Rocinante’s Saddle is Empty: The Passing of Congressman George Hansen

Rep. Hansen (l) in 1979. You may recognize the fellow to the right of the sign.

Rep. Hansen (l) in 1979. You may recognize the fellow to the right of the sign.

It has been said that there is no sweeter fate than to die as a forgotten foe of a long-dead heresy. Former Congressman George Hansen, whose soul was released from its ailing and enfeebled mortal coil on August 14, suffered the inverse of that benediction: He lived long enough to witness the complete validation of his grimly prophetic warnings about the advent of American totalitarianism – albeit of variety yet to be uniformly imposed on our society.

Anybody who read Hansen’s 1979 book To Harass Our People would not be surprised by either the IRS targeting scandal, or the emergence of the fully realized Panopticon surveillance system. Anybody familiar with the abuse Hansen suffered in the US prison system would understand that was has been done in Gitmo and Abu Ghraib is neither novel nor uncommon.

A few days prior to Hans[amazon asin=B0006YEPBK&template=*lrc ad (right)]en’s passing, former Reagan administration press spokesman James Brady died at the age of 73. Horribly wounded and left in a wheelchair during the assassination attempt on President Reagan, Brady was designated a homicide victim despite his advanced age because of the life-altering injuries he had experienced through an act of violence. On that reasoning, Hansen should likewise be regarded as a homicide victim: His body was shattered as a result of the torture he experienced as a political prisoner.

Hansen was a politician, which is a properly tainted title. Unlike most members of the tax-feeding class, Hansen spent much of his time in Congress inveighing against the crimes committed by and through the tax-extraction mechanism, which is headed by the world’s oldest and most loathsome secret police organization – the IRS. He also used his influence to intervene on behalf of the agency’s victims within his district.

One chief purpose of surveillance in a totalitarian state is the acquisition of what the Soviet security organs called kompromat – damaging information about the personal or professional lives of potential dissidents and [amazon asin=0979985900&template=*lrc ad (right)]apostates within the political class. Hansen was a Mormon from a tiny Idaho town whose file was devoid of lurid personal scandals or authentic professional misconduct. Despite that fact, Hansen’s ardent work to expose the IRS’s crimes, and his unflinching candor in describing them to the public, provoked an entirely spurious ethics investigation that contributed to his defeat in November 1984 during an election in which the margin of victory was as thin as a single sheet of onionskin paper.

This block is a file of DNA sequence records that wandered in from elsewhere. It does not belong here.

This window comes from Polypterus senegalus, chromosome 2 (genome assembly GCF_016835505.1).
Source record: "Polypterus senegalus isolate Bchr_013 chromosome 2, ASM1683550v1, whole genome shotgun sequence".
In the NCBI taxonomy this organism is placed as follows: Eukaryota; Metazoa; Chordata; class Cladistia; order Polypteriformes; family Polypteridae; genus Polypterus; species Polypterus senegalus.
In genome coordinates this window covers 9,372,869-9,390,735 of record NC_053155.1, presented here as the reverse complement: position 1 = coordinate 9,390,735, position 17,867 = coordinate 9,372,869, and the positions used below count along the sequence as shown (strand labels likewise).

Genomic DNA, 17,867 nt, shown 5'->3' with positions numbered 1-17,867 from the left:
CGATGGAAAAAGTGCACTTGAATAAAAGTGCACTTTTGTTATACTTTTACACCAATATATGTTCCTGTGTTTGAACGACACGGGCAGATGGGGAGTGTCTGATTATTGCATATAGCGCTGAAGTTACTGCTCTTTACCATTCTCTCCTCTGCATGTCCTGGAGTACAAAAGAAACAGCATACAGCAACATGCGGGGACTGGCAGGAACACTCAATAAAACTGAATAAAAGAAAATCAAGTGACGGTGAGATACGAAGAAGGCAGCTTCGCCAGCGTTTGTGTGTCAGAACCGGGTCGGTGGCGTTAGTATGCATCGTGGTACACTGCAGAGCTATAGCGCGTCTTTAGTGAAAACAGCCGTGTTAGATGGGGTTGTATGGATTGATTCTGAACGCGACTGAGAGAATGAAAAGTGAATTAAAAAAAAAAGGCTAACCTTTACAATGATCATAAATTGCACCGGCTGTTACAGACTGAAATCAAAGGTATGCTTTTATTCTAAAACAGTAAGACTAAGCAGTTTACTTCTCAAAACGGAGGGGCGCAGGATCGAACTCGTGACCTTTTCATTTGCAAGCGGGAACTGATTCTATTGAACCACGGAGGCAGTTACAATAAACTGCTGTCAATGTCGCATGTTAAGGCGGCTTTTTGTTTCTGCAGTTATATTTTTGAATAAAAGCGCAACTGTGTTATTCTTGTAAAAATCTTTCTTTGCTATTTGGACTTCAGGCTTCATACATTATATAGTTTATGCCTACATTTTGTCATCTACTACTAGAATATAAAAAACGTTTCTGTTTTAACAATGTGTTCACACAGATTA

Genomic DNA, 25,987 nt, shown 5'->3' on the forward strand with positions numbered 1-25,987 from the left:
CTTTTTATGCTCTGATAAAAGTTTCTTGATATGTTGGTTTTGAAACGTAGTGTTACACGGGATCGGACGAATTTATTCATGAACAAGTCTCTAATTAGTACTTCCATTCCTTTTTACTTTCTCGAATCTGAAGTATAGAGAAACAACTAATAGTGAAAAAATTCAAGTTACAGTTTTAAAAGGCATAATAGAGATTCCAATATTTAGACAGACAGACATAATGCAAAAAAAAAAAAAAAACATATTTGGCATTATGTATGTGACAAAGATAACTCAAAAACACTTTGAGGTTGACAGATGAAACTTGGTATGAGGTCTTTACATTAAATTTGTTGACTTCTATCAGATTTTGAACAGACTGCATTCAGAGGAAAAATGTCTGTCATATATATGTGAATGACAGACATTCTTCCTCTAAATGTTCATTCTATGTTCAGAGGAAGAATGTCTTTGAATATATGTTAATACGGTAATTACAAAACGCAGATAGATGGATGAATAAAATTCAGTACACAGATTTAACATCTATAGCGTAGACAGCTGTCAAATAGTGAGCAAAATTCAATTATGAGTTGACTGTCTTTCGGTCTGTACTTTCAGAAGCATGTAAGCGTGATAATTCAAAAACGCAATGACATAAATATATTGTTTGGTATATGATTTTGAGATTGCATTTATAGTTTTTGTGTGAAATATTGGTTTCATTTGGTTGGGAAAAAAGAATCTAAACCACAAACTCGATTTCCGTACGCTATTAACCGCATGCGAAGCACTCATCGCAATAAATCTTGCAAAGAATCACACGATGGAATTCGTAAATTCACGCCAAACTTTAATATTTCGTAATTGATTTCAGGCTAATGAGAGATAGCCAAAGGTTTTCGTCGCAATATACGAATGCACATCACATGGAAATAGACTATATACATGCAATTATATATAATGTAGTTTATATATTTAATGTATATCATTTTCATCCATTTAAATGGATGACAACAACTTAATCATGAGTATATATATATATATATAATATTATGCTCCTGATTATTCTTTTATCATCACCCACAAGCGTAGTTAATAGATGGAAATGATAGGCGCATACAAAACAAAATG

In early 1984, during his seventh term in Congress, Hansen was indicted for two felony violations of the Ethics in Government Act. He was reprimanded by the House and convicted of those offenses, becoming the first congressman to spend time in prison under that Act as punishment for trivial violations of arcane financial reporting requirements.

After surrendering to federal custody in Pocatello, Hansen endured a month-long ordeal of torture at the hands of the U.S. Marshals Service in the form of “Diesel Therapy.” This consisted of being shackled hand and foot for up to twenty hours at a time inside a diesel-fueled bus, unable to eat or use the bathroom. The mistreatment caused severe edema in his extremities, as well as open sores, infections, organ failure, and other complications. It took only fifteen months in federal prison to turn what had been a tall, vigorous, charismatic man into a shattered human ruin.[amazon asin=0990463109&template=*lrc ad (right)]

During the 1979 Iranian hostage crisis, Hansen traveled to Tehran on a fact-finding trip. Iranian officials “showed me [what] the Shah had been doing to his people,” Hansen recalled in congressional testimony in 1995. “If they didn’t like what you were doing, they would smash your shins with boards and pull your nails out and break your teeth.” Hansen suffered nearly identical disabilities as a result of his imprisonment: His lower legs were all but ruined after he was shackled interminably in “stress positions.” Poor circulation to his extremities, coupled with medical neglect, left his toes disfigured; in order to wear shoes, Hansen had to rip out his own toenails. During his prison term Hansen was forced to work, without protective gear, in the presence of toxic chemicals that caused his teeth to rot down to the roots, and led to severe bone damage.

More than a decade after Hansen’s release the Supreme Court overturned his conviction. By that time, Hansen — who was always a man of unexceptional means and little extravagance — had been reduced to utter destitution. His restored pension and repayment of the unjustly imposed $40,000 fine were barely enough to pay for the medical expenses. This led to a second set of charges concerning alleged financial improprieties. Those charges were dismissed after most of the “victims” — including people for whom he had interceded in their struggles with the IRS — filed affidavits in support of Hansen.

“I’ve never seen that kind of blind allegiance,” complained federal Judge Edward J. Lodge as he grudgingly dismissed the charges. Lodge, significantly, had played a role in needlessly prolonging Hansen’s imprisonment. Presumably this is because Lodge regards paperwork errors by elected representatives as matters of supreme importance … unless they’re committed by his wife, Idaho State Senator Patty Anne Lodge, who has illegally held on to her office while living outside her district.